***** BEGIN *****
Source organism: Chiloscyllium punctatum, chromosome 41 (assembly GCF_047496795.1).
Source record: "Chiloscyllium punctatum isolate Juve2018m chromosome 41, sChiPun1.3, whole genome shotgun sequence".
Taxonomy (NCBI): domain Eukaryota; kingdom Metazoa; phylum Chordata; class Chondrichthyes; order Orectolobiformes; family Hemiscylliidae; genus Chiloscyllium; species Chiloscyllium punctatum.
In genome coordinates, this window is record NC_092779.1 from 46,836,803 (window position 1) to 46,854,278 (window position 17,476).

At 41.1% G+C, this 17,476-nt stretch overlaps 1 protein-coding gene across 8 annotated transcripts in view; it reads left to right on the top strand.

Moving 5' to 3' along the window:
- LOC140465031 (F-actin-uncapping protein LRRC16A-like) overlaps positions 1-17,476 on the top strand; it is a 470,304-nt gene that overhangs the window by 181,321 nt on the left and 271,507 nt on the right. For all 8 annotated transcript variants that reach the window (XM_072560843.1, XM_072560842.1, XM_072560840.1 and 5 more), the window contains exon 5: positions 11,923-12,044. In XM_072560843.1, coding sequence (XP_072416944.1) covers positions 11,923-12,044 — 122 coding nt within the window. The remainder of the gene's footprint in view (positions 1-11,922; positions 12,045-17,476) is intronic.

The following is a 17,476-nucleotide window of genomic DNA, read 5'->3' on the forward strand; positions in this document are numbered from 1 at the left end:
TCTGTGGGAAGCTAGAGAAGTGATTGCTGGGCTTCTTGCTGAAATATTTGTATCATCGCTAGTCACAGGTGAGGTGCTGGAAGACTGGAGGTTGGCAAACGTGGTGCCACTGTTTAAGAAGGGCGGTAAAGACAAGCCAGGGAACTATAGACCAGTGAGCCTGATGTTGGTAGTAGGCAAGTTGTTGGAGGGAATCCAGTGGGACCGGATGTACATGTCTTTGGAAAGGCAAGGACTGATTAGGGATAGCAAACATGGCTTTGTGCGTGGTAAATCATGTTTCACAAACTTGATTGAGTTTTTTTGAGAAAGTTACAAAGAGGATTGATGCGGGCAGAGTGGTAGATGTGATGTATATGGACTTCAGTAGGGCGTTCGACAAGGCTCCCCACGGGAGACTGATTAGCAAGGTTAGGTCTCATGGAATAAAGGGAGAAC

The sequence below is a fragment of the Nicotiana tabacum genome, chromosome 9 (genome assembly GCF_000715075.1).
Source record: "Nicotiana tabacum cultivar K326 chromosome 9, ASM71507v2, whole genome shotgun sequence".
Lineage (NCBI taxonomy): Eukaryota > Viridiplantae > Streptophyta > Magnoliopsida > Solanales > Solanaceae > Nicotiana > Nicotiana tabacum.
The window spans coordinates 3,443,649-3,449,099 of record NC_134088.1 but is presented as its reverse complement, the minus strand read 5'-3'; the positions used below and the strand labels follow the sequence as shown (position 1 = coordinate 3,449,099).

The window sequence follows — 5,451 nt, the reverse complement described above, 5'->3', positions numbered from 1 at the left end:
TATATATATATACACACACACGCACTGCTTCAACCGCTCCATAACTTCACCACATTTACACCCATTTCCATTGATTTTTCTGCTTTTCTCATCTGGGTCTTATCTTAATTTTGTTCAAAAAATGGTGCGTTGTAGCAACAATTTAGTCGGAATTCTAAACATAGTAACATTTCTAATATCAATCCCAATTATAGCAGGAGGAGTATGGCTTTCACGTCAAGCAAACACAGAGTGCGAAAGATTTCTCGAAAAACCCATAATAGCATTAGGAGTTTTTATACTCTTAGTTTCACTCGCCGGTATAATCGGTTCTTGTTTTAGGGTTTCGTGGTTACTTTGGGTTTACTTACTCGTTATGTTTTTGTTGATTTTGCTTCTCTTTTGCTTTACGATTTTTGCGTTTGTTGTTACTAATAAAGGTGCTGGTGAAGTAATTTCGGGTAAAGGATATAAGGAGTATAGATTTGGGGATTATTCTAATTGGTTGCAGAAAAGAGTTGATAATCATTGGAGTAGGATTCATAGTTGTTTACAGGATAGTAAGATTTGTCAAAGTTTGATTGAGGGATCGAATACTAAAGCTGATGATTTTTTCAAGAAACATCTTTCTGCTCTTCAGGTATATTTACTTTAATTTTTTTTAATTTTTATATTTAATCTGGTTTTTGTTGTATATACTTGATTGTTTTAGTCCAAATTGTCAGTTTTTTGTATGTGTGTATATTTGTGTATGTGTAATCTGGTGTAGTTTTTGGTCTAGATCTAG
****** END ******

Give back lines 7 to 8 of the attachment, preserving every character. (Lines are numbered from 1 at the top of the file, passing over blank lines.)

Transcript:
- LOC140465031 (F-actin-uncapping protein LRRC16A-like) overlaps positions 1-17,476 on the top strand; it is a 470,304-nt gene that overhangs the window by 181,321 nt on the left and 271,507 nt on the right. For all 8 annotated transcript variants that reach the window (XM_072560843.1, XM_072560842.1, XM_072560840.1 and 5 more), the window contains exon 5: positions 11,923-12,044. In XM_072560843.1, coding sequence (XP_072416944.1) covers positions 11,923-12,044 — 122 coding nt within the window. The remainder of the gene's footprint in view (positions 1-11,922; positions 12,045-17,476) is intronic.

The following is a 17,476-nucleotide window of genomic DNA, read 5'->3' on the forward strand; positions in this document are numbered from 1 at the left end: